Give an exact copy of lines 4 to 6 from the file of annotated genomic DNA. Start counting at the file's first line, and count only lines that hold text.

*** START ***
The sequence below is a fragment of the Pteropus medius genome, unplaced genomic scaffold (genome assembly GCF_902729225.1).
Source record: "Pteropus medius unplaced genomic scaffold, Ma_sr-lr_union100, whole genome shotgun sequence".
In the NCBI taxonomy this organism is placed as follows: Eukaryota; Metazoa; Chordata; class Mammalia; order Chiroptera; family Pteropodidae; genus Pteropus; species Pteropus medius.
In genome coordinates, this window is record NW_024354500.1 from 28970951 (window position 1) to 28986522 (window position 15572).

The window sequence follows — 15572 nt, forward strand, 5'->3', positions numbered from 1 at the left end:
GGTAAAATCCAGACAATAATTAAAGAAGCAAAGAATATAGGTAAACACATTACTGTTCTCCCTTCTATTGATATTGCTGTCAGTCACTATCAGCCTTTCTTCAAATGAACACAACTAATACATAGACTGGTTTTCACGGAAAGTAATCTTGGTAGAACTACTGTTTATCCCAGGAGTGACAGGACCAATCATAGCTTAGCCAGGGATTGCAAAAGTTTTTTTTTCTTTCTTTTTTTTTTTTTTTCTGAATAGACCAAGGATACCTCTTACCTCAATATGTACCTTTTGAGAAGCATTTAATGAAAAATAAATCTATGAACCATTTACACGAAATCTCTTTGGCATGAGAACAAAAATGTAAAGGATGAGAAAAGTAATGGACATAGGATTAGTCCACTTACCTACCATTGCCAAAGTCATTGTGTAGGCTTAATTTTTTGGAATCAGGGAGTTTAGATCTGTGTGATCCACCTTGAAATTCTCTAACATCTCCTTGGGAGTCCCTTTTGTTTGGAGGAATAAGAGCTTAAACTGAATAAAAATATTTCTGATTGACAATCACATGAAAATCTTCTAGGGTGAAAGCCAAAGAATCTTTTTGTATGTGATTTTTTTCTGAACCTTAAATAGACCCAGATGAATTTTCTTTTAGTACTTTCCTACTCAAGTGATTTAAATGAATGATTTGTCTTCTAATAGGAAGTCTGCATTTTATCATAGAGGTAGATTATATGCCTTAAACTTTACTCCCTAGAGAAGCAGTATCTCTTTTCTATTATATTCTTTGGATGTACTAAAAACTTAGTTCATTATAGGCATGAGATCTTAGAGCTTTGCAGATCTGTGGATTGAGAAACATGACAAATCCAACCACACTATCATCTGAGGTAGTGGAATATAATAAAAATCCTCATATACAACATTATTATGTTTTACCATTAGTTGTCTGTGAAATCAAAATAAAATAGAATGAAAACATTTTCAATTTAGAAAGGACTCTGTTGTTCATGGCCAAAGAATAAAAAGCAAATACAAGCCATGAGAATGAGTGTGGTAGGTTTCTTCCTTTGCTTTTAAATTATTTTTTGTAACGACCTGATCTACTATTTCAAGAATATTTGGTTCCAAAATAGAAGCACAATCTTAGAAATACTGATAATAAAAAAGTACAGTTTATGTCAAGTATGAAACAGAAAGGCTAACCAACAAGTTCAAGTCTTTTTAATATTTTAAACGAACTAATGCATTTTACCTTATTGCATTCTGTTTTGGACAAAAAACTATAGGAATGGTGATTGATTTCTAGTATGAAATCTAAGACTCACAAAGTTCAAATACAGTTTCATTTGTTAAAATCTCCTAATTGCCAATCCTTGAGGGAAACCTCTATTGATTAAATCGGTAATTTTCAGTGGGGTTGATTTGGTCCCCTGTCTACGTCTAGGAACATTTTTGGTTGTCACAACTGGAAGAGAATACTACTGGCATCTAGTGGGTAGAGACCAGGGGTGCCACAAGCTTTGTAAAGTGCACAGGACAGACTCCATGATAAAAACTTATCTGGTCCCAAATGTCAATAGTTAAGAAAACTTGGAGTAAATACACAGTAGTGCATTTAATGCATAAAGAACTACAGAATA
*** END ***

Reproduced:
In genome coordinates, this window is record NW_024354500.1 from 28970951 (window position 1) to 28986522 (window position 15572).

The window sequence follows — 15572 nt, forward strand, 5'->3', positions numbered from 1 at the left end:
GGTAAAATCCAGACAATAATTAAAGAAGCAAAGAATATAGGTAAACACATTACTGTTCTCCCTTCTATTGATATTGCTGTCAGTCACTATCAGCCTTTCTTCAAATGAACACAACTAATACATAGACTGGTTTTCACGGAAAGTAATCTTGGTAGAACTACTGTTTATCCCAGGAGTGACAGGACCAATCATAGCTTAGCCAGGGATTGCAAAAGTTTTTTTTTCTTTCTTTTTTTTTTTTTTTCTGAATAGACCAAGGATACCTCTTACCTCAATATGTACCTTTTGAGAAGCATTTAATGAAAAATAAATCTATGAACCATTTACACGAAATCTCTTTGGCATGAGAACAAAAATGTAAAGGATGAGAAAAGTAATGGACATAGGATTAGTCCACTTACCTACCATTGCCAAAGTCATTGTGTAGGCTTAATTTTTTGGAATCAGGGAGTTTAGATCTGTGTGATCCACCTTGAAATTCTCTAACATCTCCTTGGGAGTCCCTTTTGTTTGGAGGAATAAGAGCTTAAACTGAATAAAAATATTTCTGATTGACAATCACATGAAAATCTTCTAGGGTGAAAGCCAAAGAATCTTTTTGTATGTGATTTTTTTCTGAACCTTAAATAGACCCAGATGAATTTTCTTTTAGTACTTTCCTACTCAAGTGATTTAAATGAATGATTTGTCTTCTAATAGGAAGTCTGCATTTTATCATAGAGGTAGATTATATGCCTTAAACTTTACTCCCTAGAGAAGCAGTATCTCTTTTCTATTATATTCTTTGGATGTACTAAAAACTTAGTTCATTATAGGCATGAGATCTTAGAGCTTTGCAGATCTGTGGATTGAGAAACATGACAAATCCAACCACACTATCATCTGAGGTAGTGGAATATAATAAAAATCCTCATATACAACATTATTATGTTTTACCATTAGTTGTCTGTGAAATCAAAATAAAATAGAATGAAAACATTTTCAATTTAGAAAGGACTCTGTTGTTCATGGCCAAAGAATAAAAAGCAAATACAAGCCATGAGAATGAGTGTGGTAGGTTTCTTCCTTTGCTTTTAAATTATTTTTTGTAACGACCTGATCTACTATTTCAAGAATATTTGGTTCCAAAATAGAAGCACAATCTTAGAAATACTGATAATAAAAAAGTACAGTTTATGTCAAGTATGAAACAGAAAGGCTAACCAACAAGTTCAAGTCTTTTTAATATTTTAAACGAACTAATGCATTTTACCTTATTGCATTCTGTTTTGGACAAAAAACTATAGGAATGGTGATTGATTTCTAGTATGAAATCTAAGACTCACAAAGTTCAAATACAGTTTCATTTGTTAAAATCTCCTAATTGCCAATCCTTGAGGGAAACCTCTATTGATTAAATCGGTAATTTTCAGTGGGGTTGATTTGGTCCCCTGTCTACGTCTAGGAACATTTTTGGTTGTCACAACTGGAAGAGAATACTACTGGCATCTAGTGGGTAGAGACCAGGGGTGCCACAAGCTTTGTAAAGTGCACAGGACAGACTCCATGATAAAAACTTATCTGGTCCCAAATGTCAATAGTTAAGAAAACTTGGAGTAAATACACAGTAGTGCATTTAATGCATAAAGAACTACAGAATA